Democrats well set to fight climate change - GulfToday

Democrats well set to fight climate change

Global Warming

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The United States Senate had passed 51-50, with Vice President Kamala Harris using her tie-breaker vote to pass a $430 billion Inflation Reduction Act, which will create tax credits for clean energy alternatives, including incentives for solar, wind, nuclear power, and for electric cars. The Republicans have opposed it tooth and nail, but the Democrats worked hard to muster the wafer-thin number to get it through. The bill now goes to the House of Representatives, where the Democrats have a clear majority, and then it will go to President Joe Biden to be signed into law. While Republicans have said that this bill would not in any way help reduce carbon emissions while it would affect the efforts of the corporates to create jobs. One of the key elements of the legislation is the 15 per cent minimum corporate tax on companies with an earning of more than a billion dollars, and another one per cent tax on corporates buying back shares.

“The Senate is making history,” exclaimed Senate Majority (Democrats) Leader Chuck Schumer at the end of the narrow passage of the bill. He said, “To Americans who’ve lost faith that Congress can do big things, this bill is for you.” The bill provides for $375 billion spend on climate change issues like shifting to green energy modes in manufacturing and transport over a period of 10 years. President Biden had a more ambitious plan of $3.5 trillion of Building Back Better for the decade, but conservative Democrats shot it down. It is expected that this could boost the prospects of Democrat candidates in mid-term Congressional elections this November 8.

While climate change activists have hailed the measure, however limited it is, there are others who think that if is either wasteful expenditure which would be a burden on the private sector, which would not be able to create jobs, and Republican critics of the bill say this. But there are others who think that this does not go far enough. Gregory Wetsone, president of the American Council of Renewable Energy, thinks that this is the first time that Congress had taken measures to deal with the challenge of climate change. On the other hand, Senate Minority (Republican) leader Mitch McConnell thinks that this will hurt the economy’s growth prospects at a time when policymakers are struggling to avert a recession.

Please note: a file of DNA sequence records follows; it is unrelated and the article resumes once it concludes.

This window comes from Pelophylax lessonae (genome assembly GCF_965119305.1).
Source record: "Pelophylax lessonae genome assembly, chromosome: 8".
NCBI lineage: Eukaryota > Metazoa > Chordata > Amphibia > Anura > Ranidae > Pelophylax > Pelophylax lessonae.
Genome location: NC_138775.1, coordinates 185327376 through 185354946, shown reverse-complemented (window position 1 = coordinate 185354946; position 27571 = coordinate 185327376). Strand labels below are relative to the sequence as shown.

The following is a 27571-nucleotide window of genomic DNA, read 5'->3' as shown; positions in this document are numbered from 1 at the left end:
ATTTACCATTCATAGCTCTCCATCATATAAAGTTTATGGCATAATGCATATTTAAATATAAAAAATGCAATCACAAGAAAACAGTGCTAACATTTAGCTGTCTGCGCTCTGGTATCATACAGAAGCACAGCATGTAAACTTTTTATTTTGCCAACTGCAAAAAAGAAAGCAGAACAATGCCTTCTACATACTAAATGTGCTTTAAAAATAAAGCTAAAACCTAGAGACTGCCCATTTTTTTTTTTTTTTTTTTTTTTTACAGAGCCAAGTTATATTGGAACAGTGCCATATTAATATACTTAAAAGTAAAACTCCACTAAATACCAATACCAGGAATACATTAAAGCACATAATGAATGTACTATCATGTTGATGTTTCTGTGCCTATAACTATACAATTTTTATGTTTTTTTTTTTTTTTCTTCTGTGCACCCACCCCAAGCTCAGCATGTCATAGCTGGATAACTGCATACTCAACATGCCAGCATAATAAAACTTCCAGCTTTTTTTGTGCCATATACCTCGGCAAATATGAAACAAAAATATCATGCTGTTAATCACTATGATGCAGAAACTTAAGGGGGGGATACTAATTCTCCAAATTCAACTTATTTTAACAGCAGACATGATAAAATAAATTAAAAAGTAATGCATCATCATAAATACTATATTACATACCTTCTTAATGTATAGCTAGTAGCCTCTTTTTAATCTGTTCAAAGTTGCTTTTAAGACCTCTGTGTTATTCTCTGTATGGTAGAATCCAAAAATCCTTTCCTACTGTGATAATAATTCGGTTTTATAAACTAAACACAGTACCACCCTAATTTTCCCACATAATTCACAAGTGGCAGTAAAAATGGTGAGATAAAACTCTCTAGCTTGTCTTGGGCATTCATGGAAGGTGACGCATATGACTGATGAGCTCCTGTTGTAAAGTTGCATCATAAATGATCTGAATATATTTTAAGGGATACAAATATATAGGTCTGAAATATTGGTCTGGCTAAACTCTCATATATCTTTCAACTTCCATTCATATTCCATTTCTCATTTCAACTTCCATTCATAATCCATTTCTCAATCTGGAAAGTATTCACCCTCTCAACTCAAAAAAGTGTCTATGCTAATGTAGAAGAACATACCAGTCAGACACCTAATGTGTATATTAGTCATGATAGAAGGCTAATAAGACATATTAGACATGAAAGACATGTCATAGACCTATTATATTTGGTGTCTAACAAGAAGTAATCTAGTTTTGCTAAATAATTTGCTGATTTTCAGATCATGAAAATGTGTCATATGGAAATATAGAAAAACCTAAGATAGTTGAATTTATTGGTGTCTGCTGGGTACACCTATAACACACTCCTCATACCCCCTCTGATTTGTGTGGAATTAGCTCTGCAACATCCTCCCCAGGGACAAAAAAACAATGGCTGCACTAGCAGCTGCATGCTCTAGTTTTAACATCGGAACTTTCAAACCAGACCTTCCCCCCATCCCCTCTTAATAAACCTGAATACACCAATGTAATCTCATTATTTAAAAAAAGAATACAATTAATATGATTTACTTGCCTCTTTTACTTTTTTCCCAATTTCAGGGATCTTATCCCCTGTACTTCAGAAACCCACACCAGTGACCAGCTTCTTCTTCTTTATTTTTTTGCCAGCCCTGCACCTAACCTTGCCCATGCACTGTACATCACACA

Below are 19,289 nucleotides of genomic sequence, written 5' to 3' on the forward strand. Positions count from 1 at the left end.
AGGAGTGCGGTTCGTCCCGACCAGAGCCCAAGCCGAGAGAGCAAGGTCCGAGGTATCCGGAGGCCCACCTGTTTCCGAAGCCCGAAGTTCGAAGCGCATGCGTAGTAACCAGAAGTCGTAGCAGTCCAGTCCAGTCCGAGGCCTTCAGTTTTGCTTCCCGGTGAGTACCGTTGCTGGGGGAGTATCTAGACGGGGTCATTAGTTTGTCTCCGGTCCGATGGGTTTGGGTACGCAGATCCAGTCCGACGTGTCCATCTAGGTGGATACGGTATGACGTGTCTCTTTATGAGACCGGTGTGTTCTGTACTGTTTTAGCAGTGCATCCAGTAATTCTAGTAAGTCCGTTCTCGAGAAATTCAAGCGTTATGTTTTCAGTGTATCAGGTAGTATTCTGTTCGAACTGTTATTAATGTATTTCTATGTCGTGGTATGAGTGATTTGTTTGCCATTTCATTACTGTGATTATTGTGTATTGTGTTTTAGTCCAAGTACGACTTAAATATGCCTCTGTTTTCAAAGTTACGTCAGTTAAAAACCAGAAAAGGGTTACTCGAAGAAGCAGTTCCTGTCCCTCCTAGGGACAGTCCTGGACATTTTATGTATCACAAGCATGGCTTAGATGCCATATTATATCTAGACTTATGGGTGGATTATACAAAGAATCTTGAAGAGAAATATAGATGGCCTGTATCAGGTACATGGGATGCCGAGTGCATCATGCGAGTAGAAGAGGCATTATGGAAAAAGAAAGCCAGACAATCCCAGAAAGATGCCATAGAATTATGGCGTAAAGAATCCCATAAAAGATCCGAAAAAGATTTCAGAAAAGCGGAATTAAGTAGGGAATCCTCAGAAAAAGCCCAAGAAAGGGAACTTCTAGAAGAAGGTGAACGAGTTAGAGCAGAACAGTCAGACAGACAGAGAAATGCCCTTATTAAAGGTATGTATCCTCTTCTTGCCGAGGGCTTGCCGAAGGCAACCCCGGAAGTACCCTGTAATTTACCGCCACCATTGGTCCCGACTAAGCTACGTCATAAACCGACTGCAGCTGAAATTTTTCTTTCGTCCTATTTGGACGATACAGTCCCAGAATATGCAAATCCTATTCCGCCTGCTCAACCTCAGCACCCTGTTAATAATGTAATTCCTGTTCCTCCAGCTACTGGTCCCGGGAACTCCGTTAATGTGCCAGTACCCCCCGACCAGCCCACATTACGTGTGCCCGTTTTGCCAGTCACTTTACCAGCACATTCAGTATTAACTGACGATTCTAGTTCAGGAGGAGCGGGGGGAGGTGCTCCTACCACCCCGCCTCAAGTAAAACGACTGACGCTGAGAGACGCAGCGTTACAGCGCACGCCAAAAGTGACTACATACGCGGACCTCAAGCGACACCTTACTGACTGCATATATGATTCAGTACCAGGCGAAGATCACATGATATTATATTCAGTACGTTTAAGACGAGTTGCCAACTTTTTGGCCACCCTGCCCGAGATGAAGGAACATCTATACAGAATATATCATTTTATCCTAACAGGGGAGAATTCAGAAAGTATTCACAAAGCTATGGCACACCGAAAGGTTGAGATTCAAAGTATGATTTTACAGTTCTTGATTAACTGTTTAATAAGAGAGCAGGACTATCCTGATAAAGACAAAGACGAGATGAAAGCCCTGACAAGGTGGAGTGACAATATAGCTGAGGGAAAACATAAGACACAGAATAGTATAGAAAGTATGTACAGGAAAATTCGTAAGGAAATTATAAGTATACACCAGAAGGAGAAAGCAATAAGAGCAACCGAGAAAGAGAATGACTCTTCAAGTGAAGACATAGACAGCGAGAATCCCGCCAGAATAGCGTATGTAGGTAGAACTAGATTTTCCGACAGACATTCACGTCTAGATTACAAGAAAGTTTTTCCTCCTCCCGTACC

One of the major components of the legislation is the negotiation with pharma companies over reduction of prices in prescription drugs, which will save the federal government $288 billion over a decade. Similarly, the government will be collecting $700 billion over the same period through its minimum corporate tax of 15 per cent on companies with profits of over $1 billion and those corporates buying back their shares.

It is calculated that there would $740 billion through revenue and $440 billion through new investment, which promises to put the reduction of deficit at $300 billion. Whether this would work out the way it is planned may be open to question because of the volatility in the economy due to external factors like the war in Ukraine.

Republican presidents and Republican majorities in the Congress had resolutely resisted any move to tackle the question of climate change saying that they would not want to sacrifice the growth prospects of the economy. But with the increasing extreme weather events with its undeniable economic costs has made it necessary to face the climate change issues squarely.

The United States, a rich economy, cannot any more shirk its responsibility in fighting climate change. This would force the Americans to invest money in future green technologies, which then could be shared with other countries as well.

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